Morsels in the Melting Pot


The Dutch presence in North America has been best preserved in the two largest denominations, the Reformed Church and Christian Reformed Church. But
outside these denominations seven more developed over time, of which some are hardly visible for outsiders, and also non-protestant groups tried to stay
together. The eighteen essays in this volume describe the ways in which small groups of Dutch immigrants made efforts to maintain their identities in the United
States and Canada between 1800 and 2000. Until now, many of those groups had never been objects of academic research. In the essays presented here, the
Dutch, American, and Canadian authors zoom in on the connections of these groups with the Netherlands, with other Dutch-Americans, and other ethnic
groups. All of them faced the issues of language and education. An exclusivist worldview, strong leadership, local organizations and national networks helped
best to preserve identities, but did not preclude the influence of processes of assimilation and modernization. Among the groups covered here are Roman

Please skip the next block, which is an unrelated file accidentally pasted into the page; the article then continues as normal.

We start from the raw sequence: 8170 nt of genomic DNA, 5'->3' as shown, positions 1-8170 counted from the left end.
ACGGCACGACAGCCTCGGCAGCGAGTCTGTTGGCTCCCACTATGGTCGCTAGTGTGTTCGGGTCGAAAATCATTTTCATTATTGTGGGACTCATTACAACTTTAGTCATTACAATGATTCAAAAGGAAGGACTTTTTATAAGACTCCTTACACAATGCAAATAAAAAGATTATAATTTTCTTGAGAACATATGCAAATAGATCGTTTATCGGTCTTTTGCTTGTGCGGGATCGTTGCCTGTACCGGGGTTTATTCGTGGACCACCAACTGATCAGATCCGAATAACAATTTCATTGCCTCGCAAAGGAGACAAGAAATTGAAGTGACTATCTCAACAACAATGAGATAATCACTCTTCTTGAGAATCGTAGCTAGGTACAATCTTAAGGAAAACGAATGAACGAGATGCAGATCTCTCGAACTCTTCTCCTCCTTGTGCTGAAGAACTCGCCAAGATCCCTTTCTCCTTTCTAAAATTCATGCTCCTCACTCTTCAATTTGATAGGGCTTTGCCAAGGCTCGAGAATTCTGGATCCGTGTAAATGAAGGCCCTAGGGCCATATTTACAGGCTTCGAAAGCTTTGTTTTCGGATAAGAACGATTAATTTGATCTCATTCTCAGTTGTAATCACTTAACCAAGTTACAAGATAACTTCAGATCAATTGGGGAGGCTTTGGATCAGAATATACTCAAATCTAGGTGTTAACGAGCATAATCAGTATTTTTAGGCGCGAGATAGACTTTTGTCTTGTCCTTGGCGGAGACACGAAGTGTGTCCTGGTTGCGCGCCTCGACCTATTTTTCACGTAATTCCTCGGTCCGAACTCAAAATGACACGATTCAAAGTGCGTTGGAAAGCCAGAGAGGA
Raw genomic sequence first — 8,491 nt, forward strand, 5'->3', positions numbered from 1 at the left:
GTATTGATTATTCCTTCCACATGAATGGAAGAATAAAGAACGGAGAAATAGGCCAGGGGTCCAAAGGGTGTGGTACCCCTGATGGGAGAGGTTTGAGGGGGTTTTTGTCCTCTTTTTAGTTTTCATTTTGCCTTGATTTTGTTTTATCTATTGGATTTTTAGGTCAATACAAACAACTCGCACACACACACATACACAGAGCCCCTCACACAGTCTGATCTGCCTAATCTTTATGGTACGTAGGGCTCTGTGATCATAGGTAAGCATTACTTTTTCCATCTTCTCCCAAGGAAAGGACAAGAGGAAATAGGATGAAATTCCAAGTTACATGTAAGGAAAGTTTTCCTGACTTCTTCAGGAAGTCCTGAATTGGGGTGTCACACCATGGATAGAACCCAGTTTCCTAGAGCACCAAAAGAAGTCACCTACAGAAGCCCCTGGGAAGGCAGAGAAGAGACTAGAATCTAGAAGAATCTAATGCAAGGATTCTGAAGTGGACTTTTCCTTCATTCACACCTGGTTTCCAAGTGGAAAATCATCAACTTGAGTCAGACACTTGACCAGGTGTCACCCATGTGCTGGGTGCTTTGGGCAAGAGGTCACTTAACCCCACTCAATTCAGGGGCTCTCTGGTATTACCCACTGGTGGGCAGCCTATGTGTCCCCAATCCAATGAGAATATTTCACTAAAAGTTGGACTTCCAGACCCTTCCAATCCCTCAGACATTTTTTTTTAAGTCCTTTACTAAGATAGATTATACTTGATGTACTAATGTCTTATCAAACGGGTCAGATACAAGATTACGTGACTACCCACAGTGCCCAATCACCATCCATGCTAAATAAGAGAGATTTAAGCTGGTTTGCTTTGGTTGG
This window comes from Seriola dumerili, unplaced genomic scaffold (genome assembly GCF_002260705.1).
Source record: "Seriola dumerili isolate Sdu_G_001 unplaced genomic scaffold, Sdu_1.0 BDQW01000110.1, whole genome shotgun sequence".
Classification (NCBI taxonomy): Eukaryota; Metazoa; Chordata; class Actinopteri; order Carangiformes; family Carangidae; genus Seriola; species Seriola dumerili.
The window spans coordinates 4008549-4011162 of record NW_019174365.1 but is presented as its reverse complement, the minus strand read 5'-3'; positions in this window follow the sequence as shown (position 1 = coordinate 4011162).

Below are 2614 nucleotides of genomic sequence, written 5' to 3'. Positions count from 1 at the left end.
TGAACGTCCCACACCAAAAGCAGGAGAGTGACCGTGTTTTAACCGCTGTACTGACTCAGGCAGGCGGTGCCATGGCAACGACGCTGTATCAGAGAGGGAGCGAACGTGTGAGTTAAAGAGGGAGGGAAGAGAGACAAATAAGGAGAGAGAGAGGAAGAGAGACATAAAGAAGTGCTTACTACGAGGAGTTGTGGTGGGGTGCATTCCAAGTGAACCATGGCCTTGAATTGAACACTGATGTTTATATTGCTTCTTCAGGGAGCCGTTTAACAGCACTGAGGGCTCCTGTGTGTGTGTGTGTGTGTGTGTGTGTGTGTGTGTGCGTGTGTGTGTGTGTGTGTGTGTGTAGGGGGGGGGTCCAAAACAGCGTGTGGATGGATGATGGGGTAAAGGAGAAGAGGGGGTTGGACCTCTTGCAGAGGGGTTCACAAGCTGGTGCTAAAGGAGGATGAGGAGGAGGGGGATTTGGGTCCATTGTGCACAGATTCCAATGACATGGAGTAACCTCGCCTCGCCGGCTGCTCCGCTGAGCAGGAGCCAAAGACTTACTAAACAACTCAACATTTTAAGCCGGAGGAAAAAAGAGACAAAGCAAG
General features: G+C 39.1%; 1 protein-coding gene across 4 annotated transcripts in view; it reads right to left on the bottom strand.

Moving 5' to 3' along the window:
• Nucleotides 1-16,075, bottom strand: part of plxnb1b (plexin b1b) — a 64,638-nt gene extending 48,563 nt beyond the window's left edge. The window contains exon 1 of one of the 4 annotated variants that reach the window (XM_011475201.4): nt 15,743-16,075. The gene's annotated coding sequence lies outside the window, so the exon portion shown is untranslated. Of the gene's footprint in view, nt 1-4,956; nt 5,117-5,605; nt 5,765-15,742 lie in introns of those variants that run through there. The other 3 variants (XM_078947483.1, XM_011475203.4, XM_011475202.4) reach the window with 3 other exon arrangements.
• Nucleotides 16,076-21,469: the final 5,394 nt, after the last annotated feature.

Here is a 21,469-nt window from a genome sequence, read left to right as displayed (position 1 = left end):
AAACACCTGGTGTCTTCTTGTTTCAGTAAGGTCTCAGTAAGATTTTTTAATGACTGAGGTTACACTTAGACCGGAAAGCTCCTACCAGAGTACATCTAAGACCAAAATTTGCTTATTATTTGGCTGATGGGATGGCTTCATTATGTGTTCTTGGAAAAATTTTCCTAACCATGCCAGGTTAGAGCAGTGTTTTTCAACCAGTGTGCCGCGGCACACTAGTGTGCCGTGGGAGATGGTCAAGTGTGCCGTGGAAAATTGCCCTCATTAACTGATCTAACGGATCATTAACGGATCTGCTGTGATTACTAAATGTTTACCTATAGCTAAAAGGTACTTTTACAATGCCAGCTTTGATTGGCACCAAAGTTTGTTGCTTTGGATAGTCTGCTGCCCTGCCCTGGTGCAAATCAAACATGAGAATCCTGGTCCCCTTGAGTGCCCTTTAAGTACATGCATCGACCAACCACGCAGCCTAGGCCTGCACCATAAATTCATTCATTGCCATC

Catholics, Pentecostals, and Social Democrats, while the Protestants spread out in the True Reformed Dutch Church, the Netherlands Reformed
Congregations, the Free Reformed Churches, the Protestant Reformed Churches, and the Canadian Reformed Churches. Additional presentations analyze the
social capital structure of immigrant groups, family life, labor unions, and business ventures. All these factors contributed to the longevity of these morsels in the
melting pot of North America.
Verschenen in
Geschiedenis & Politiek
Laatste editie
16 juni 2006
Vu Uitgeverij

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